I am a very shy and introverted person too. My son is 2.5 and we are starting MOPS next week. This way he gets interaction and I get interaction with other moms. Right now, my only friends are my husband, my son, my parents' dogs and my pet ferret. :). I am always quiet too and find it hard to jump in to a conversation sometimes. I hope that finding a MOPS group will help M. with the interaction. You can look for one at

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answers from San Francisco on

There are lots of different groups on of new moms etc looking for new friends. I met a few friends this way- sometimes it's awkward at first but persevere. Remember other people sometimes feel as shy/ uncomfortable as you do too, that helps M. ad then I feel I'm putting them at ease by chatting about nonsense more! And if you feel silly you don't have to see them again but at least you tried and the more you do theeasier it will be.
Good luck!

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answers from Albany on

I beg to differ. I find your posts and responses fun, interesting, relaxed, and enjoyable.

Why wouldn't your cyber-personality be the same as your face-to-face personality.

I think you got it ALL, sista!


7 moms found this helpful


answers from Washington DC on

First, it sounds like you have a smart and supportive husband who understands your personality.That's great.

If you sit down and reread your own post -- trying to look at it as objectively as possible, as if a stranger wrote it -- Well, if you can step back from yourself that far, I think you might see someone who could benefit from therapy. Don't resist it by saying, as some do, "This is my fundamental personality, it's the way I'm constructed, it's my core and I can't change it," It's painfully clear that you're not very happy with that fundamental core:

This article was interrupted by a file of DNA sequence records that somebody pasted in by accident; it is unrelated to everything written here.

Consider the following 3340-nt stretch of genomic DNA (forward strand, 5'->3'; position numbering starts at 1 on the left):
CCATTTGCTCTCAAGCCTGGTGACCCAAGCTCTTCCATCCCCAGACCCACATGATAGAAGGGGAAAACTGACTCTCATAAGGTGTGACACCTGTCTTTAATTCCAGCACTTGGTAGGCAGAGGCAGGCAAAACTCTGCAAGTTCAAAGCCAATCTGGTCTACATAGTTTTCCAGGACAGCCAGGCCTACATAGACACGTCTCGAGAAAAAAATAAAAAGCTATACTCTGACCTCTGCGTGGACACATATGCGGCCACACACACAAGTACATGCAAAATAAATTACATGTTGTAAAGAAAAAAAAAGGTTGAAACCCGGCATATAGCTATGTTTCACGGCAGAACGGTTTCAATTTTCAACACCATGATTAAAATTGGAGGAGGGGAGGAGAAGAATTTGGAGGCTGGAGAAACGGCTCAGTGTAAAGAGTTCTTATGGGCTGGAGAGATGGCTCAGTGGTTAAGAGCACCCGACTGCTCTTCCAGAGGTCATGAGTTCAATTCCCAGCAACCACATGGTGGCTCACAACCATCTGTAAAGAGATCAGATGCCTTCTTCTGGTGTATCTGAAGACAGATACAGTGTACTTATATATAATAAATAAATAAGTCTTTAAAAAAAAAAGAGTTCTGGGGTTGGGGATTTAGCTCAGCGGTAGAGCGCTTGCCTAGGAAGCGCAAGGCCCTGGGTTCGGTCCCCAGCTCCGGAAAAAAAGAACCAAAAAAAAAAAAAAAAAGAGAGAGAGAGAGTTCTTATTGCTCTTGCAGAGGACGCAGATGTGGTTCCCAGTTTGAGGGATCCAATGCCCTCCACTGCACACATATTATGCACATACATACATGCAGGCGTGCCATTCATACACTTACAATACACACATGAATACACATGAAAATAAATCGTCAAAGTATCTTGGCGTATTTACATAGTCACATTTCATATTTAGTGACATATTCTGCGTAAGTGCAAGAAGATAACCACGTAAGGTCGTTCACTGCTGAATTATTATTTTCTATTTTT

"I struggle to be everything that I am not all the time."
"I want to be different but (that) doesn't work for M.."
"I am not able to develop close friendships any more."
"I hate being around people all the time...I hate when things don't go as planned..."
"I just clam up and start keeping a distance..."
"I want him (your son) to be everything I am trying to be myself but failing so miserably..."

Think for a minute about those statements. This doesn't sound like shyness; lots of people are shy or less outgoing but form strong friendships, cope with it when things don't go their way, and see themselves as successes--not failures.

These statements don't sound like shyness; they sound like depression and/or social anxiety. You talk about getting your son to be more social but the real cry for help here is for you. You can get him into all the groups and activities you want, but if he senses mom is not happy, mom is not engaged, he will pick up on that especially as he gets older and will wonder if it's because of him that mom seems so distant. You don't have to become the most social person around; you do not have to be the room mom at school; you do not have to be the den mother at scouts. You will find the right level of social intercourse for yourself eventually if you get help. But right now you sound like someone who is very defeated, seeing herself as a failure, and possibly very depressed. Please, please see a professional. Here at Mamapedia folks can give you advice all day long but please consider getting real help so you can make whatever changes you need to make to see yourself positively.

Talk to your husband. If he's supportive and it sounds like he is, he will back you on this.

3 moms found this helpful


answers from Los Angeles on


I am very outgoing and tend to find people I like easily, but everyone has trouble making new friends as a mom. Trying to go up to another mom somewhere is like dating all over again! Maybe the next time you see a mom with her baby at the park/ store/ on a walk, just try and say hello and make small talk. See if she wants to get coffee or lunch or a date at the park with the babies. The absolute WORST thing that can happen is she says "no thanks". It is a great chance for your baby to meet other babies and for you to have friends in a similar position as you. Chances are, other moms feel the same exact way you do!

2 moms found this helpful


answers from Fort Myers on